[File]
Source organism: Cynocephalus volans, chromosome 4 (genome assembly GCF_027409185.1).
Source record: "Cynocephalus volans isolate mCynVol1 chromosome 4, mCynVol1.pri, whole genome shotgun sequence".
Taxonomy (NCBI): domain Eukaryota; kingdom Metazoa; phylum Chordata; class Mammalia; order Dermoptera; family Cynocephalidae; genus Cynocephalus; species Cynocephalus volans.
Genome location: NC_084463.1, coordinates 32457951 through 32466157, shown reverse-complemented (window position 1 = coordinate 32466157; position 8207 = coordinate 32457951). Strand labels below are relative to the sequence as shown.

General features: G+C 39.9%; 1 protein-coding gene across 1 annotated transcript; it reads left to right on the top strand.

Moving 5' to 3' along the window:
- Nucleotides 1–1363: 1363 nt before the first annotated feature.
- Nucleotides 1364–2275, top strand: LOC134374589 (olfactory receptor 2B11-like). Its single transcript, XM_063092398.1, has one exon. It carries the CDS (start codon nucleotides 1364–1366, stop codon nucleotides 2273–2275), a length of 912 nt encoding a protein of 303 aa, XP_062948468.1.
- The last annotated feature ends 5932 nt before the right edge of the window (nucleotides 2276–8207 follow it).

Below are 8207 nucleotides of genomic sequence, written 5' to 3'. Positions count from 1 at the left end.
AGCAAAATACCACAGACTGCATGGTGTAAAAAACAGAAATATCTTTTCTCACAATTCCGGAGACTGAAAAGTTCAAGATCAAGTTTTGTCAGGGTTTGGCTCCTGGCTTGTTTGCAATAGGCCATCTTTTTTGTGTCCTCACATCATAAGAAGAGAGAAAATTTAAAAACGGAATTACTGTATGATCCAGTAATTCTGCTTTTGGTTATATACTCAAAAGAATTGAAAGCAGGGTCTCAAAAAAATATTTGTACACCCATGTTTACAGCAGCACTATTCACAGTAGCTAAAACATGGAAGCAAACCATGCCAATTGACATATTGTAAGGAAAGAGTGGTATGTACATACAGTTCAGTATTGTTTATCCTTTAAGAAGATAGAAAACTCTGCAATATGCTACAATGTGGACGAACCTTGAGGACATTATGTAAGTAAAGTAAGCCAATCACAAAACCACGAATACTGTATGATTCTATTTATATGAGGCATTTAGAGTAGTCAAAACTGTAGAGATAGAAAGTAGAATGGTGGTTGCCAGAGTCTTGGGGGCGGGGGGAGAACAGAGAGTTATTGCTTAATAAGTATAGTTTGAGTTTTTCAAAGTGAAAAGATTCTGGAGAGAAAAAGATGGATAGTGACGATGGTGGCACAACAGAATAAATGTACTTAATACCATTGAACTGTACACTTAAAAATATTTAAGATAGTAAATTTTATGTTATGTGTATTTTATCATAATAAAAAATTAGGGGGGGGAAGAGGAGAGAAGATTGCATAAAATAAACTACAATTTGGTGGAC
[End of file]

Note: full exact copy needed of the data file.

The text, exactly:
Source organism: Cynocephalus volans, chromosome 4 (genome assembly GCF_027409185.1).
Source record: "Cynocephalus volans isolate mCynVol1 chromosome 4, mCynVol1.pri, whole genome shotgun sequence".
Taxonomy (NCBI): domain Eukaryota; kingdom Metazoa; phylum Chordata; class Mammalia; order Dermoptera; family Cynocephalidae; genus Cynocephalus; species Cynocephalus volans.
Genome location: NC_084463.1, coordinates 32457951 through 32466157, shown reverse-complemented (window position 1 = coordinate 32466157; position 8207 = coordinate 32457951). Strand labels below are relative to the sequence as shown.

General features: G+C 39.9%; 1 protein-coding gene across 1 annotated transcript; it reads left to right on the top strand.

Moving 5' to 3' along the window:
- Nucleotides 1–1363: 1363 nt before the first annotated feature.
- Nucleotides 1364–2275, top strand: LOC134374589 (olfactory receptor 2B11-like). Its single transcript, XM_063092398.1, has one exon. It carries the CDS (start codon nucleotides 1364–1366, stop codon nucleotides 2273–2275), a length of 912 nt encoding a protein of 303 aa, XP_062948468.1.
- The last annotated feature ends 5932 nt before the right edge of the window (nucleotides 2276–8207 follow it).

Below are 8207 nucleotides of genomic sequence, written 5' to 3'. Positions count from 1 at the left end.
AGCAAAATACCACAGACTGCATGGTGTAAAAAACAGAAATATCTTTTCTCACAATTCCGGAGACTGAAAAGTTCAAGATCAAGTTTTGTCAGGGTTTGGCTCCTGGCTTGTTTGCAATAGGCCATCTTTTTTGTGTCCTCACATCATAAGAAGAGAGAAAATTTAAAAACGGAATTACTGTATGATCCAGTAATTCTGCTTTTGGTTATATACTCAAAAGAATTGAAAGCAGGGTCTCAAAAAAATATTTGTACACCCATGTTTACAGCAGCACTATTCACAGTAGCTAAAACATGGAAGCAAACCATGCCAATTGACATATTGTAAGGAAAGAGTGGTATGTACATACAGTTCAGTATTGTTTATCCTTTAAGAAGATAGAAAACTCTGCAATATGCTACAATGTGGACGAACCTTGAGGACATTATGTAAGTAAAGTAAGCCAATCACAAAACCACGAATACTGTATGATTCTATTTATATGAGGCATTTAGAGTAGTCAAAACTGTAGAGATAGAAAGTAGAATGGTGGTTGCCAGAGTCTTGGGGGCGGGGGGAGAACAGAGAGTTATTGCTTAATAAGTATAGTTTGAGTTTTTCAAAGTGAAAAGATTCTGGAGAGAAAAAGATGGATAGTGACGATGGTGGCACAACAGAATAAATGTACTTAATACCATTGAACTGTACACTTAAAAATATTTAAGATAGTAAATTTTATGTTATGTGTATTTTATCATAATAAAAAATTAGGGGGGGGAAGAGGAGAGAAGATTGCATAAAATAAACTACAATTTGGTGGAC